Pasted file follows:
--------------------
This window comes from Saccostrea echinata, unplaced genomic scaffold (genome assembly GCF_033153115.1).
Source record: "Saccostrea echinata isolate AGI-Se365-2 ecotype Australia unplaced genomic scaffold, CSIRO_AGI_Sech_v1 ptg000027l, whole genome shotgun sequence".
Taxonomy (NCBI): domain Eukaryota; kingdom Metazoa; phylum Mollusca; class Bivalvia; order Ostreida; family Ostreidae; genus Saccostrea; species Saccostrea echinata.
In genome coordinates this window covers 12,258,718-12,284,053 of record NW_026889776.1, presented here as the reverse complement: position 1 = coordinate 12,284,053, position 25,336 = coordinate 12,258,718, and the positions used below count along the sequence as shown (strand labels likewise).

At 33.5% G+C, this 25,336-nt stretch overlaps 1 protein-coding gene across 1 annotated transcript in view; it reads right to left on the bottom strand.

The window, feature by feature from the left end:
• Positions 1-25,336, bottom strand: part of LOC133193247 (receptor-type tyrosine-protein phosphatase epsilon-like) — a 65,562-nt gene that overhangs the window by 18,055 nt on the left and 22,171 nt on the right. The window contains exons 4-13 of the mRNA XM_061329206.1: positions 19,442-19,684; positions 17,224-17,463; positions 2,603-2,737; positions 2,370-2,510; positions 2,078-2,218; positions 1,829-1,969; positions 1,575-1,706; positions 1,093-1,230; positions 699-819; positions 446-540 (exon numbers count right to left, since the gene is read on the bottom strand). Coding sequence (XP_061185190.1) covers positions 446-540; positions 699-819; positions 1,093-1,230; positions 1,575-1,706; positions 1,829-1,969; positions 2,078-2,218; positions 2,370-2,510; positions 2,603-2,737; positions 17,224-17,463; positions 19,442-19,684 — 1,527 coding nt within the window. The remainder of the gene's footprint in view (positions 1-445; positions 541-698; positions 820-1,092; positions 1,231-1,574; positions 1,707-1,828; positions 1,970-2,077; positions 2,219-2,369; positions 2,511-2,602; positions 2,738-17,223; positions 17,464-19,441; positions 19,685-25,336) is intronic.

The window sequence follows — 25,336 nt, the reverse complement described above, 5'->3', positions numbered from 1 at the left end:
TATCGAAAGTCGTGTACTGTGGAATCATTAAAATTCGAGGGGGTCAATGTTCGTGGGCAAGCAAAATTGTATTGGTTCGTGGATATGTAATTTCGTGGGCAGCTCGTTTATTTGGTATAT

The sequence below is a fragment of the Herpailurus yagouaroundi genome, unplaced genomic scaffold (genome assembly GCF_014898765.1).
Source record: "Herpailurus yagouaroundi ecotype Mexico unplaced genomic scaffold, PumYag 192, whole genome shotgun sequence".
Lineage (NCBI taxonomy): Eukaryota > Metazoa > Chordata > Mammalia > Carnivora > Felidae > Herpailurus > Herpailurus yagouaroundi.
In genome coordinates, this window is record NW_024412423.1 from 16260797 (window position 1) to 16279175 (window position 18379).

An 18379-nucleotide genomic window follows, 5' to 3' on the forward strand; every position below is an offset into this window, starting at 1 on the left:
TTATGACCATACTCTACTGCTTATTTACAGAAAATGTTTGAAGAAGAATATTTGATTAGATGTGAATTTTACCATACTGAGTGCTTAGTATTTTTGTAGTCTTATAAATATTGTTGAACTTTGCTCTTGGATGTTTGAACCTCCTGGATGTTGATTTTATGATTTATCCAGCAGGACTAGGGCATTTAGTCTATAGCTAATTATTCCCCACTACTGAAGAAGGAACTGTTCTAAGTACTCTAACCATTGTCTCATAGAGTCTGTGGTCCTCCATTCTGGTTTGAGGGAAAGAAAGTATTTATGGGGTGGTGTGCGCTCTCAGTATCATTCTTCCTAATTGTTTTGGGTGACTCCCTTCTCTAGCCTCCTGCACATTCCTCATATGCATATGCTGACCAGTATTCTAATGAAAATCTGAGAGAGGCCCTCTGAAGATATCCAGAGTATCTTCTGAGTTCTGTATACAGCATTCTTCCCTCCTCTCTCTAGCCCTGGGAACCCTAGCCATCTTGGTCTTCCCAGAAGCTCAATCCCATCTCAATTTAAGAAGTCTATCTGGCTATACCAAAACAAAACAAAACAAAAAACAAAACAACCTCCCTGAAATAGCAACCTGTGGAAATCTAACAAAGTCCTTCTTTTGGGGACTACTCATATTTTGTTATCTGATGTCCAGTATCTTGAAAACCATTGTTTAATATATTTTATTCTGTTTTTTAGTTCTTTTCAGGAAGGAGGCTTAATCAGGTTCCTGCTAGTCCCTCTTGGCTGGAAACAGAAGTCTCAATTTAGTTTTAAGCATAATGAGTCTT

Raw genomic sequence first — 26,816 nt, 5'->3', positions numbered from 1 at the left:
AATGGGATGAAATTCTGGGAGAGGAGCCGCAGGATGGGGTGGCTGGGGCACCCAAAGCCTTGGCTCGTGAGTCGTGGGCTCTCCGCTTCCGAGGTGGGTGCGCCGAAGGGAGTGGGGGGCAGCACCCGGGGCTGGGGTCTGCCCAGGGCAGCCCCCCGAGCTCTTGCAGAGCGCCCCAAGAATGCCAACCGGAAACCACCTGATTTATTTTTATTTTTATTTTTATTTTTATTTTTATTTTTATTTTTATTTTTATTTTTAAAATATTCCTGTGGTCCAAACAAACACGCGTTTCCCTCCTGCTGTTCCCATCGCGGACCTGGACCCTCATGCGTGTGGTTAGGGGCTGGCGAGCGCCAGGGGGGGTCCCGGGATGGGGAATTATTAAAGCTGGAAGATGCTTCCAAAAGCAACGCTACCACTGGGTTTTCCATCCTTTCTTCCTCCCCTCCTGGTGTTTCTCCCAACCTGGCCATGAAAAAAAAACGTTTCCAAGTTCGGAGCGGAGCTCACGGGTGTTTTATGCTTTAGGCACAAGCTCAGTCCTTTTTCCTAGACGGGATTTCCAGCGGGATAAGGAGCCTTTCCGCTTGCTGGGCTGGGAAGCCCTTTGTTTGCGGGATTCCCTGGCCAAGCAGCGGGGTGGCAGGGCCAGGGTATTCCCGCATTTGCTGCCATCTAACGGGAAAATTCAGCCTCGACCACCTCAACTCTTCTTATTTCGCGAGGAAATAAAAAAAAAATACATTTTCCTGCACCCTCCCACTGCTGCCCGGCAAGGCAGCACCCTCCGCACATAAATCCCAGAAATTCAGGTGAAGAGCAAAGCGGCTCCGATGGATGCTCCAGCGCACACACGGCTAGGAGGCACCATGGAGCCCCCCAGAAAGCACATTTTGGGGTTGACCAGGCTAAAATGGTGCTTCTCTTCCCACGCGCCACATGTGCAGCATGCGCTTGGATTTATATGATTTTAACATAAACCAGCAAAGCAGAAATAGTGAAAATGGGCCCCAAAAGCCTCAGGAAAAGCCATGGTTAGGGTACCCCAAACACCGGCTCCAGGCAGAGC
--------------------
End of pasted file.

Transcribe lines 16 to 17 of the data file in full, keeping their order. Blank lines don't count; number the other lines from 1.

Raw genomic sequence first — 26,816 nt, 5'->3', positions numbered from 1 at the left:
AATGGGATGAAATTCTGGGAGAGGAGCCGCAGGATGGGGTGGCTGGGGCACCCAAAGCCTTGGCTCGTGAGTCGTGGGCTCTCCGCTTCCGAGGTGGGTGCGCCGAAGGGAGTGGGGGGCAGCACCCGGGGCTGGGGTCTGCCCAGGGCAGCCCCCCGAGCTCTTGCAGAGCGCCCCAAGAATGCCAACCGGAAACCACCTGATTTATTTTTATTTTTATTTTTATTTTTATTTTTATTTTTATTTTTATTTTTATTTTTAAAATATTCCTGTGGTCCAAACAAACACGCGTTTCCCTCCTGCTGTTCCCATCGCGGACCTGGACCCTCATGCGTGTGGTTAGGGGCTGGCGAGCGCCAGGGGGGGTCCCGGGATGGGGAATTATTAAAGCTGGAAGATGCTTCCAAAAGCAACGCTACCACTGGGTTTTCCATCCTTTCTTCCTCCCCTCCTGGTGTTTCTCCCAACCTGGCCATGAAAAAAAAACGTTTCCAAGTTCGGAGCGGAGCTCACGGGTGTTTTATGCTTTAGGCACAAGCTCAGTCCTTTTTCCTAGACGGGATTTCCAGCGGGATAAGGAGCCTTTCCGCTTGCTGGGCTGGGAAGCCCTTTGTTTGCGGGATTCCCTGGCCAAGCAGCGGGGTGGCAGGGCCAGGGTATTCCCGCATTTGCTGCCATCTAACGGGAAAATTCAGCCTCGACCACCTCAACTCTTCTTATTTCGCGAGGAAATAAAAAAAAAATACATTTTCCTGCACCCTCCCACTGCTGCCCGGCAAGGCAGCACCCTCCGCACATAAATCCCAGAAATTCAGGTGAAGAGCAAAGCGGCTCCGATGGATGCTCCAGCGCACACACGGCTAGGAGGCACCATGGAGCCCCCCAGAAAGCACATTTTGGGGTTGACCAGGCTAAAATGGTGCTTCTCTTCCCACGCGCCACATGTGCAGCATGCGCTTGGATTTATATGATTTTAACATAAACCAGCAAAGCAGAAATAGTGAAAATGGGCCCCAAAAGCCTCAGGAAAAGCCATGGTTAGGGTACCCCAAACACCGGCTCCAGGCAGAGC